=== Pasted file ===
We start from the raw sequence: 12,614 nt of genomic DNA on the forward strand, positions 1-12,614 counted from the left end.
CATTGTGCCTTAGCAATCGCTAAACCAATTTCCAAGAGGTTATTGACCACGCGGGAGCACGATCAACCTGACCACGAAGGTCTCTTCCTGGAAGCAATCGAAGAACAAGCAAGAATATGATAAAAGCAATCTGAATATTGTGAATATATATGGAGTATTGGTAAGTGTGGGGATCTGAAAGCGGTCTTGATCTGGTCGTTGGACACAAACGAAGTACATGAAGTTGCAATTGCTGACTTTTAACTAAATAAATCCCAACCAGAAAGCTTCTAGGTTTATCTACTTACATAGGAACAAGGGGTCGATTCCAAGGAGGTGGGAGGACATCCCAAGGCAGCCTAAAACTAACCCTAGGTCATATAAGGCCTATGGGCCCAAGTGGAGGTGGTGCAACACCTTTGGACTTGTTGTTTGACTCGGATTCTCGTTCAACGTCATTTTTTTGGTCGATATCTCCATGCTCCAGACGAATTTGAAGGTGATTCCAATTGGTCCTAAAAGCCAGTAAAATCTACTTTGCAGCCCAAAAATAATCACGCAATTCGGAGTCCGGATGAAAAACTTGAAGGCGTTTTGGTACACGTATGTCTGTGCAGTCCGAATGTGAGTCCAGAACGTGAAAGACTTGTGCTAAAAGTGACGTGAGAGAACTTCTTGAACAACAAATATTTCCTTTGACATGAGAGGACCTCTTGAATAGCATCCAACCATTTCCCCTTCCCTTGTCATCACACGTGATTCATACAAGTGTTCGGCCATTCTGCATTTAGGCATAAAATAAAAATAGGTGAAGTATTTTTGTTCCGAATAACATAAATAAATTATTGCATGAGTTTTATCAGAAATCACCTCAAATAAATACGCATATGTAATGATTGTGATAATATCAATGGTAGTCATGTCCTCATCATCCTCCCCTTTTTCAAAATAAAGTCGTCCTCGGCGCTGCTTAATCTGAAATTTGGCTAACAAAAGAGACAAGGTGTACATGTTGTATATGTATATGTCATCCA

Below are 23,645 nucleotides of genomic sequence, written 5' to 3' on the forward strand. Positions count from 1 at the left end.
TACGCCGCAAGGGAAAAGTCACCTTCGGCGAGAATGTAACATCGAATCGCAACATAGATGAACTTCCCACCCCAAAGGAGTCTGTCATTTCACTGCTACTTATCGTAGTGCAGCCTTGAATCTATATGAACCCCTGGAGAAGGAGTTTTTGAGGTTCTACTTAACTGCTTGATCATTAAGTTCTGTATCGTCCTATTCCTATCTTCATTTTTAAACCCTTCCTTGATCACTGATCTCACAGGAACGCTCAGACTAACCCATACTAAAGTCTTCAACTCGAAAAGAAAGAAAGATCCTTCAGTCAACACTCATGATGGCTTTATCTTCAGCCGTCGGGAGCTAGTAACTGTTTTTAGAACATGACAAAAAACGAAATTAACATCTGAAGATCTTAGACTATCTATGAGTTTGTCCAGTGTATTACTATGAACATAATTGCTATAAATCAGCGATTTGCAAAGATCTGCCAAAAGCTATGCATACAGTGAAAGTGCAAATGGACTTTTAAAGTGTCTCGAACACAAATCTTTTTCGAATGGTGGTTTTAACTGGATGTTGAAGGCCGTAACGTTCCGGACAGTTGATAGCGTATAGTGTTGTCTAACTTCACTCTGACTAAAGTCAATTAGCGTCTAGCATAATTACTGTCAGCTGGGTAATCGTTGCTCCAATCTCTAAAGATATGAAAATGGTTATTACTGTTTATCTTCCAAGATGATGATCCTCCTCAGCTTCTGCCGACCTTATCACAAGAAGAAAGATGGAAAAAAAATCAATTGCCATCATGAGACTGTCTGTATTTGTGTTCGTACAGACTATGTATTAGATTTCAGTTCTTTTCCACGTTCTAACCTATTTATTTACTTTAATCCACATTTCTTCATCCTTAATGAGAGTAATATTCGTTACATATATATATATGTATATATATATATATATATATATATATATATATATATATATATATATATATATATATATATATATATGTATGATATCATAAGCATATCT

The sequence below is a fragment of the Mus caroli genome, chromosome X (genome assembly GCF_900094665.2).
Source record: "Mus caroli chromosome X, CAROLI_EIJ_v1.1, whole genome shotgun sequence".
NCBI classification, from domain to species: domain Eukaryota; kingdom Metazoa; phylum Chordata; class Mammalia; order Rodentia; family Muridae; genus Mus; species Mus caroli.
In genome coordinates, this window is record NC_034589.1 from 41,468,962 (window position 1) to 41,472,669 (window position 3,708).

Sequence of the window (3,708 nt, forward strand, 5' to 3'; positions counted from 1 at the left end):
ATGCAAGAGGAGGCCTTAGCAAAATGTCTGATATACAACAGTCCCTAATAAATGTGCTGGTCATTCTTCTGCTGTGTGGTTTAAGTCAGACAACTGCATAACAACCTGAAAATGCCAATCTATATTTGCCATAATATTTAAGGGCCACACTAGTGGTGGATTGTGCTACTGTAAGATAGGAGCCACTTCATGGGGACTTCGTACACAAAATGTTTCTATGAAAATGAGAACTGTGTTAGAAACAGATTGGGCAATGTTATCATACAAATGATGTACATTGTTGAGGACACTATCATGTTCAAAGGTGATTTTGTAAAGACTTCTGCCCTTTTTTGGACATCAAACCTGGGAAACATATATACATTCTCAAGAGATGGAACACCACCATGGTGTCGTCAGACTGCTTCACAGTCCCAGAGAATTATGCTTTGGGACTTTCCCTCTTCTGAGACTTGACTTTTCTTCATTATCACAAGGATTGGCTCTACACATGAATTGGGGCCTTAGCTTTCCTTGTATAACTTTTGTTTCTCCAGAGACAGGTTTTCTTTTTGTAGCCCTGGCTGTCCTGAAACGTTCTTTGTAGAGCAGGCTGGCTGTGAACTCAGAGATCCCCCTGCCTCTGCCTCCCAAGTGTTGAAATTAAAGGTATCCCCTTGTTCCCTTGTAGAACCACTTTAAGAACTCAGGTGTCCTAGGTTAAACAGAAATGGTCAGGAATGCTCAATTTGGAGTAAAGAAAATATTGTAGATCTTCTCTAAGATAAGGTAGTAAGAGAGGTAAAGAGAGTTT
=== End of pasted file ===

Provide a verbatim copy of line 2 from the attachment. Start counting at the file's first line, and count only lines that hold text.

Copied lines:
CATTGTGCCTTAGCAATCGCTAAACCAATTTCCAAGAGGTTATTGACCACGCGGGAGCACGATCAACCTGACCACGAAGGTCTCTTCCTGGAAGCAATCGAAGAACAAGCAAGAATATGATAAAAGCAATCTGAATATTGTGAATATATATGGAGTATTGGTAAGTGTGGGGATCTGAAAGCGGTCTTGATCTGGTCGTTGGACACAAACGAAGTACATGAAGTTGCAATTGCTGACTTTTAACTAAATAAATCCCAACCAGAAAGCTTCTAGGTTTATCTACTTACATAGGAACAAGGGGTCGATTCCAAGGAGGTGGGAGGACATCCCAAGGCAGCCTAAAACTAACCCTAGGTCATATAAGGCCTATGGGCCCAAGTGGAGGTGGTGCAACACCTTTGGACTTGTTGTTTGACTCGGATTCTCGTTCAACGTCATTTTTTTGGTCGATATCTCCATGCTCCAGACGAATTTGAAGGTGATTCCAATTGGTCCTAAAAGCCAGTAAAATCTACTTTGCAGCCCAAAAATAATCACGCAATTCGGAGTCCGGATGAAAAACTTGAAGGCGTTTTGGTACACGTATGTCTGTGCAGTCCGAATGTGAGTCCAGAACGTGAAAGACTTGTGCTAAAAGTGACGTGAGAGAACTTCTTGAACAACAAATATTTCCTTTGACATGAGAGGACCTCTTGAATAGCATCCAACCATTTCCCCTTCCCTTGTCATCACACGTGATTCATACAAGTGTTCGGCCATTCTGCATTTAGGCATAAAATAAAAATAGGTGAAGTATTTTTGTTCCGAATAACATAAATAAATTATTGCATGAGTTTTATCAGAAATCACCTCAAATAAATACGCATATGTAATGATTGTGATAATATCAATGGTAGTCATGTCCTCATCATCCTCCCCTTTTTCAAAATAAAGTCGTCCTCGGCGCTGCTTAATCTGAAATTTGGCTAACAAAAGAGACAAGGTGTACATGTTGTATATGTATATGTCATCCA